“There’s no treason, no subversion of our government, no pedophilia in the White House or congress, no organized effort to undermine your Bill of Rights, no corrupt politicians stuffing their Swiss bank accounts, no wholesale theft of the nation’s resources, and no plot to disarm and slaughter the U.S. population. The chief of police didn’t pay his taxes, and that’s what you’re supposed to be angry about.”

    Thanks for the “news”, RT.

  3. Why should Darryl De Sousa resign for failure to file federal income tax’s?
    The Internal Revenue Code was enacted into law February 10th, 1939. Section 4 of that Act repelled all the federal tax laws.
    Section 7806 of 26 U.S.C. indicates that there is nothing in the Code that has any legal effect.

    Section 1.1-1 of the Code of federal regulations states that only United States citizens are liable for an income tax.

    If we look at the Constitution we find that the United States is only 10 miles square. It is also known as Washington D.C.

    So, for a person to be liable for an income tax they would have to be a United States Citizen. a person who resides or was born in Washington D.C. This may include federal territories as of the 1960’s but not the 50 Union States.

    The Internal Revenue Service is a private collection Agency for the Federal Reserve banking system.

    The United States is a Corporation (see 28 U.S.C. definitions) that was taken over by the banker in 1933 when it went bankrupt from the depression caused by the bankers in 1929.

    Are we dumb or what!

    1. “Baltimore cop”
      Enough said.
      This son of a bitch has trampled on the Bill of Rights for his entire career, citing an unconstitutional authority to do so. This is an illegal occupation with no power to take anything from any American national and this son of a bitch is an intricate part of that treachery.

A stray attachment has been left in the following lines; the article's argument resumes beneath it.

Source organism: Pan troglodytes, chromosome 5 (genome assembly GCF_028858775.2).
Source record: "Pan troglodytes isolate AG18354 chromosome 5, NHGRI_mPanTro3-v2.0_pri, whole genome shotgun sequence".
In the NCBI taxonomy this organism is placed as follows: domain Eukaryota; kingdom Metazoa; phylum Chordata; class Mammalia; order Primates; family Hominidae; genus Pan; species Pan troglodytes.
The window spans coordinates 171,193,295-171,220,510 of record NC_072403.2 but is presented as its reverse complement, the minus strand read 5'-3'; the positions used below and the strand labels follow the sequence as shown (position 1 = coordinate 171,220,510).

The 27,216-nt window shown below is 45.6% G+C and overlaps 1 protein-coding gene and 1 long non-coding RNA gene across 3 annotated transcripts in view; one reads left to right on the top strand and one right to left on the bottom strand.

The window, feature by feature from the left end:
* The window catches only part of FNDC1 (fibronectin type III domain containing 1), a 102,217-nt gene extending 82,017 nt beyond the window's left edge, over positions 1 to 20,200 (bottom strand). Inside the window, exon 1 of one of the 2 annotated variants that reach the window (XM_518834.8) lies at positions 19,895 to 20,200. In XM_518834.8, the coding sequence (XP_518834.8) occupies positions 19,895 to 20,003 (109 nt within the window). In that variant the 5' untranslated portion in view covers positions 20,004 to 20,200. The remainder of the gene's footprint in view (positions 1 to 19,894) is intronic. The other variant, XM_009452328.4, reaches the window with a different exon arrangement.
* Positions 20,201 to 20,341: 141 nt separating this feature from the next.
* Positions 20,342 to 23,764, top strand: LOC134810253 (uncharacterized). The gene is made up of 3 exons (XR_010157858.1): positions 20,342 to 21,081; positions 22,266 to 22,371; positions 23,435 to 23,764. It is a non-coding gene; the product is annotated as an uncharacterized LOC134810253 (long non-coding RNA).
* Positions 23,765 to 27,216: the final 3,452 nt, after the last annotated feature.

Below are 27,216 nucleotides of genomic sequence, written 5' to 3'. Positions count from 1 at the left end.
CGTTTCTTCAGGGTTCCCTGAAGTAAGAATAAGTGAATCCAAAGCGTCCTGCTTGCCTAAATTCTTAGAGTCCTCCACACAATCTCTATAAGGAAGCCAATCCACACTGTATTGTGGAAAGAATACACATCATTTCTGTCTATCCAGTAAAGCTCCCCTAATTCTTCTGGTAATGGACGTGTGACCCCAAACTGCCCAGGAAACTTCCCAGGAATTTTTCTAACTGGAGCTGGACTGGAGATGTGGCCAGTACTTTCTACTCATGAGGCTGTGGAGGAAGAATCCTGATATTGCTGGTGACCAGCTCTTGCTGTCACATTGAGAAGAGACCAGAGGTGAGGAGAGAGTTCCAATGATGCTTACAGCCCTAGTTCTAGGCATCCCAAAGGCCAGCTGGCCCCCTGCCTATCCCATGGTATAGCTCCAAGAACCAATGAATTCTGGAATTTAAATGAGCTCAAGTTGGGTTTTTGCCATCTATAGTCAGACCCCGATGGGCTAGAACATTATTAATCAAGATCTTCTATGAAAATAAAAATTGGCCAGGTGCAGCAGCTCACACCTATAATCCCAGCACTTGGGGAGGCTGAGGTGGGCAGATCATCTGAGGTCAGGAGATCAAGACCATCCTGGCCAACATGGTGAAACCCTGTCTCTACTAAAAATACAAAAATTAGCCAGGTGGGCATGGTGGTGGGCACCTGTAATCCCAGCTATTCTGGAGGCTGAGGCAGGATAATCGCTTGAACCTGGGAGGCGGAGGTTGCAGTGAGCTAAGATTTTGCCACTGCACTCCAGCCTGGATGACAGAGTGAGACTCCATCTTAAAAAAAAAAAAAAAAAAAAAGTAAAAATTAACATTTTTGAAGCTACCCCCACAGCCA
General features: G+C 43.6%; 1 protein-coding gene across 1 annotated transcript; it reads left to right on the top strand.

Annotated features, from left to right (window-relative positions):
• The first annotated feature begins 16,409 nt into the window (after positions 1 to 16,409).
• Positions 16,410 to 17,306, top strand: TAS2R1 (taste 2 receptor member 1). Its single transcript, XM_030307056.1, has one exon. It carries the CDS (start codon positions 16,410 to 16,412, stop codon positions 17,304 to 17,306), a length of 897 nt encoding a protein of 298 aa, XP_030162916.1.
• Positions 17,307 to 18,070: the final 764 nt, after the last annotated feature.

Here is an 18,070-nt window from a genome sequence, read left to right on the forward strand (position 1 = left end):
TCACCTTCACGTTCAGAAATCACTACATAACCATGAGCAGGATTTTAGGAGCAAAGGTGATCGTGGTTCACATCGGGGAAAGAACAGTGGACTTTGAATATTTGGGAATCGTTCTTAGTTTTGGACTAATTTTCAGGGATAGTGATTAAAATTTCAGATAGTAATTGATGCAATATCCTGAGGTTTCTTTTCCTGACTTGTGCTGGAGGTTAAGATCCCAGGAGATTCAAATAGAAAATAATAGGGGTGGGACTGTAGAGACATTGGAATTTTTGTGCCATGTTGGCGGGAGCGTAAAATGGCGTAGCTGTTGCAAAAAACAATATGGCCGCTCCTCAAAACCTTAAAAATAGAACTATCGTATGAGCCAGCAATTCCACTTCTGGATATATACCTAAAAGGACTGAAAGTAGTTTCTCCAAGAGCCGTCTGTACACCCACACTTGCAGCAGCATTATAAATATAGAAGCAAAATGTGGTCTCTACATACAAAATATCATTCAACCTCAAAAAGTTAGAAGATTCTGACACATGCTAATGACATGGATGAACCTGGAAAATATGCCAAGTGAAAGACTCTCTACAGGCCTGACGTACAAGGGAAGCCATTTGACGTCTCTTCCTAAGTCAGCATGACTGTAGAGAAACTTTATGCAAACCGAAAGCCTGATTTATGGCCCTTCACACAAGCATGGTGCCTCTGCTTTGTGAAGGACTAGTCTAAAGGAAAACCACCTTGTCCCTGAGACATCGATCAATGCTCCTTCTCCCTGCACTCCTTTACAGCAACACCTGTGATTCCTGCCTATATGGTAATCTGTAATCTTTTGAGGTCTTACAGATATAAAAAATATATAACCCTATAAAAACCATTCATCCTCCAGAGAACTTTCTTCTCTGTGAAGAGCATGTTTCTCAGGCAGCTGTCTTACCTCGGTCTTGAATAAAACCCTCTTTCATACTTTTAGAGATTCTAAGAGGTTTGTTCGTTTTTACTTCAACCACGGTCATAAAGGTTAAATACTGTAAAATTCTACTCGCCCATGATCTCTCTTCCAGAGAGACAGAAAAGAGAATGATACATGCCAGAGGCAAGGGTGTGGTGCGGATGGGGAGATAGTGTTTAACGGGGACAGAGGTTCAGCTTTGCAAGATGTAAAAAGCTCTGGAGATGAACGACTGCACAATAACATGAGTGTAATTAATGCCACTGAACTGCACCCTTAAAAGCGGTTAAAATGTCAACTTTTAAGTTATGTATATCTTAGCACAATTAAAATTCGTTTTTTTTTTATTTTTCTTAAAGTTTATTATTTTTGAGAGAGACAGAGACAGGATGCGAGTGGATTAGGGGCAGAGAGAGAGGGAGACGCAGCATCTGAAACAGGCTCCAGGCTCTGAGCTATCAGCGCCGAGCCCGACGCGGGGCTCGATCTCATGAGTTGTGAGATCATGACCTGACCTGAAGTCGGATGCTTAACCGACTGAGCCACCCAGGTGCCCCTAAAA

Wonder how many homes and properties this low life son of a bitch has assisted the IRS in seizing. F#@k him, he is a traitor.

    2. TA-DAAA!!!! We have a winner! He can’t be charged because there’s no actual law that says he or you or any of us OWE anything!!! But even though he shouldn’t be tried on this tax nonsense, to Henry’s point (below)…the guy’s scum and should be drawn and quartered.

  4. Articles such as this one serve to keep the people angry at other people that do as this cop did, not file, which is NOT the thing to do. They figure, hey, I’m paying my fair share, what’s up with this cop, who is an upholder of the law, which is a crock in itself, we know this, but they don’t.
    The cop should resign because he is a violator of our law, not because he didn’t file. His not filing will only forfeit his money, which isn’t a bad thing, he being a traitor and all, the less money in his pocket imo is a good thing.

    All in all, he’s an enemy.

  5. Tax…evasion…

    Ha..fkng ha…

    Hey …I think they got Al Capone on that.

    And he died of syphilis in prison.

    Not because he didn’t pay taxes.

    Look at the bright side…

    Now if they caught this guy shaking down a hooker and banging her on the hood of his police car on film and posted on YouTube.

    That would be…”Unlawful”.

    Tax evasion…on the other hand.

    Would be legal.

    I suspect this person will be running for judge or a DA position in their criminal career in the future.

    Or maybe a cushie job at CPS.